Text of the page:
Halaal certification is a necessity in a country where there is such a diversity and where Muslims do not form the majority of the political and cultural will. There are no laws to oblige meat packers to only serve halaal meat. However, with a community as small as the Muslim Community in South Africa, and for a country as geographically small as South Africa, it is hard to argue that Halaal certification is anything but a commercial venture.
And that is indicative of the divided community here. Granted no community is always united. But there is this perception that one Halaal certification body is better than the other. Here are my questions:
1. If Halaal certification is not about making money out of peddling fear to the local Muslim community, why do we need 4 bodies to certify that what we consume is halaal?
2. If the integrity of any organisation is in question should there no be a process where evidence can publicly presented so that these organisation are removed from certifying halaal?
3. Does one certification carry more authority than the other?
4. Why does milk have to be certified?
5. Is there a movement to have everything certified, including products where there would be question. For example – sugar?
6. Is there a target quota for businesses to be certified?
7. Is there a Turf war between SANHA (Crips), MJC (Bloods), NIHT (Kings), ICSA (North Side Boys) where if a venue or product is certified by an organisation other than one’s own gang, the product or venue is considered doubtful?
8. Do any of the halaal certification bodies care about the members of the Muslim community?
Frankly, the whole thing stinks of people who are in the know manipulating the masses by using collective guilt, erroneous religious injunctions (READ: when it suits them). How do we justify the certifying of water? This is a service performed and billed for which leads me to the conclusion that halaal certification is purely a money making operation which benefits from the strict requirements regarding what food and drink maybe consumed. It is that simple but has seen Muslim engaging in long winded scientific debates around the insects used in the glazing of whatever. Really?
The real problem is that for a long time many Muslims have lost patience with many of our certification bodies because of their internal petty politics. Remember the Rainbow Chickens debacle. Chickens were declared non-halaal but only because certain key people were having a tiff. Now how in the hell is that keeping within the spirit of the religion when you create doubt based purely on your need to put pressure on someone else.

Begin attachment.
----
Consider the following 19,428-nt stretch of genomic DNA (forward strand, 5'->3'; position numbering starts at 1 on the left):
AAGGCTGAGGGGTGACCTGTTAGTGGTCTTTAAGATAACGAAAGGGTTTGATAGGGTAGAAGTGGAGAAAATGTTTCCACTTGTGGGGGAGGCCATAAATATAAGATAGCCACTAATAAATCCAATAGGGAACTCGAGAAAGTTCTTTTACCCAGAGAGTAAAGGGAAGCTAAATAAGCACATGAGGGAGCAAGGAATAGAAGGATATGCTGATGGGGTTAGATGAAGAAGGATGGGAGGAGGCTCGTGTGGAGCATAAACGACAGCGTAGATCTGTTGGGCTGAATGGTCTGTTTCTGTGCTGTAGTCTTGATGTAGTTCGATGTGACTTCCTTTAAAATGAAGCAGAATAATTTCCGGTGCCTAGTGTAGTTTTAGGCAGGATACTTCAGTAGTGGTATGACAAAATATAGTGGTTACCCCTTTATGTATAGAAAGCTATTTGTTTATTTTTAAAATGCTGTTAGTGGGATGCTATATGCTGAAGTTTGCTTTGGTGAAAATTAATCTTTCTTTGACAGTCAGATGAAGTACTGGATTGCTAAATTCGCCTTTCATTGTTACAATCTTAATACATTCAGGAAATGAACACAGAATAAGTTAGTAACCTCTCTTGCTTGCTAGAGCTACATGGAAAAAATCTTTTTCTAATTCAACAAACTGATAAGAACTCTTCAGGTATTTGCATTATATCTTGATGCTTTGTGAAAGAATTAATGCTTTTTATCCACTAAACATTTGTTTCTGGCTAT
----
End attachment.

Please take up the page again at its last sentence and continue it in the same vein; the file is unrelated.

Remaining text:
Let me continue. There are some Muslim people who will not eat anything unless it has the specific halaal stamp. So for example a friend at University would not eat anything with an MJC stamp because he considered their certification dubious. I question where that doubt originated from as if he only saw SANHA then why the doubt? Brand loyalty? Loyalty card points? Who knows.
Further information dissemination has further led to doubts in the minds of the greater community over the credibility of these organisations. Mail messaging claiming to represent these bodies would often be forwarded at rapid speeds: “Don’t drink Coke, it is the blood of Palestinians, Coke is Haraam because it contains alcohol, it contains cocaine, don’t support X because they support Israel.” These are good causes but, it should be a matter of choice and conscience and not be slipped into the same stream of halaal/haram consumption. As MJ pointed out many moons ago on his blog, Coca Cola South Africa employs a significant number of people directly and indirectly and boycotting them here would directly result in hardship for local people. Further, it is sugar water and it tastes like it should, not that crack sweat people serve at weddings. (Koo-ee. WTF?)
We need halaal certification in South Africa but a single body and not multiple entities all screaming H-Unit!!! (Like G-Unit but with an H). We need consistency and we need to restore integrity into Halaal certification and trust into Muslim consumers.